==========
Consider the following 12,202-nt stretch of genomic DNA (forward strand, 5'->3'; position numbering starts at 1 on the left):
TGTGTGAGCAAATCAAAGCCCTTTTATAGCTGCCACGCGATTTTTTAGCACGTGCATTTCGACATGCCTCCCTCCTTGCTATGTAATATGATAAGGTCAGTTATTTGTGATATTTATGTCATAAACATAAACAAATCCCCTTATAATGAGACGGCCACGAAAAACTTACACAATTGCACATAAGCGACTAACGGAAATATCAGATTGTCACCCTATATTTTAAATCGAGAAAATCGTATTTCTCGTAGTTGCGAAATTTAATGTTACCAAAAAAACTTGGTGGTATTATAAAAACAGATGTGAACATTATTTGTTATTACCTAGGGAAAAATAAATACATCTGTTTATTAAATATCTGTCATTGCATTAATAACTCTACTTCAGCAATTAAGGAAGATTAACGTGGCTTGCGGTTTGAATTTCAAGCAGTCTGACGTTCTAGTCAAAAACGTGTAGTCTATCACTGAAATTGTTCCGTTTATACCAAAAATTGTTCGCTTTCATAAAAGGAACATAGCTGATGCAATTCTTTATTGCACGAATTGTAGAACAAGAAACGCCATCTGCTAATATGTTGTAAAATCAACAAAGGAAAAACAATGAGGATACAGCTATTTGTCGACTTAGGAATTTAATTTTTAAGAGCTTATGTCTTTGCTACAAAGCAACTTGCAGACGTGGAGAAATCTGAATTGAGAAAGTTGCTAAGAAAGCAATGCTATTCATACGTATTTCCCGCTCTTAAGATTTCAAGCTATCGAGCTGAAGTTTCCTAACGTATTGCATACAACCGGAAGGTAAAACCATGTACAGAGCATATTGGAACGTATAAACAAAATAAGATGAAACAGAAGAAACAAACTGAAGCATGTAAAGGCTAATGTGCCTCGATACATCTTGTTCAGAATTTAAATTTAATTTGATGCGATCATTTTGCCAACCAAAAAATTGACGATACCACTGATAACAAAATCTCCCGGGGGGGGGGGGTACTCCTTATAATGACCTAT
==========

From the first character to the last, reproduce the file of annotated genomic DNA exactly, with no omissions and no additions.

Consider the following 12,202-nt stretch of genomic DNA (forward strand, 5'->3'; position numbering starts at 1 on the left):
TGTGTGAGCAAATCAAAGCCCTTTTATAGCTGCCACGCGATTTTTTAGCACGTGCATTTCGACATGCCTCCCTCCTTGCTATGTAATATGATAAGGTCAGTTATTTGTGATATTTATGTCATAAACATAAACAAATCCCCTTATAATGAGACGGCCACGAAAAACTTACACAATTGCACATAAGCGACTAACGGAAATATCAGATTGTCACCCTATATTTTAAATCGAGAAAATCGTATTTCTCGTAGTTGCGAAATTTAATGTTACCAAAAAAACTTGGTGGTATTATAAAAACAGATGTGAACATTATTTGTTATTACCTAGGGAAAAATAAATACATCTGTTTATTAAATATCTGTCATTGCATTAATAACTCTACTTCAGCAATTAAGGAAGATTAACGTGGCTTGCGGTTTGAATTTCAAGCAGTCTGACGTTCTAGTCAAAAACGTGTAGTCTATCACTGAAATTGTTCCGTTTATACCAAAAATTGTTCGCTTTCATAAAAGGAACATAGCTGATGCAATTCTTTATTGCACGAATTGTAGAACAAGAAACGCCATCTGCTAATATGTTGTAAAATCAACAAAGGAAAAACAATGAGGATACAGCTATTTGTCGACTTAGGAATTTAATTTTTAAGAGCTTATGTCTTTGCTACAAAGCAACTTGCAGACGTGGAGAAATCTGAATTGAGAAAGTTGCTAAGAAAGCAATGCTATTCATACGTATTTCCCGCTCTTAAGATTTCAAGCTATCGAGCTGAAGTTTCCTAACGTATTGCATACAACCGGAAGGTAAAACCATGTACAGAGCATATTGGAACGTATAAACAAAATAAGATGAAACAGAAGAAACAAACTGAAGCATGTAAAGGCTAATGTGCCTCGATACATCTTGTTCAGAATTTAAATTTAATTTGATGCGATCATTTTGCCAACCAAAAAATTGACGATACCACTGATAACAAAATCTCCCGGGGGGGGGGGGTACTCCTTATAATGACCTAT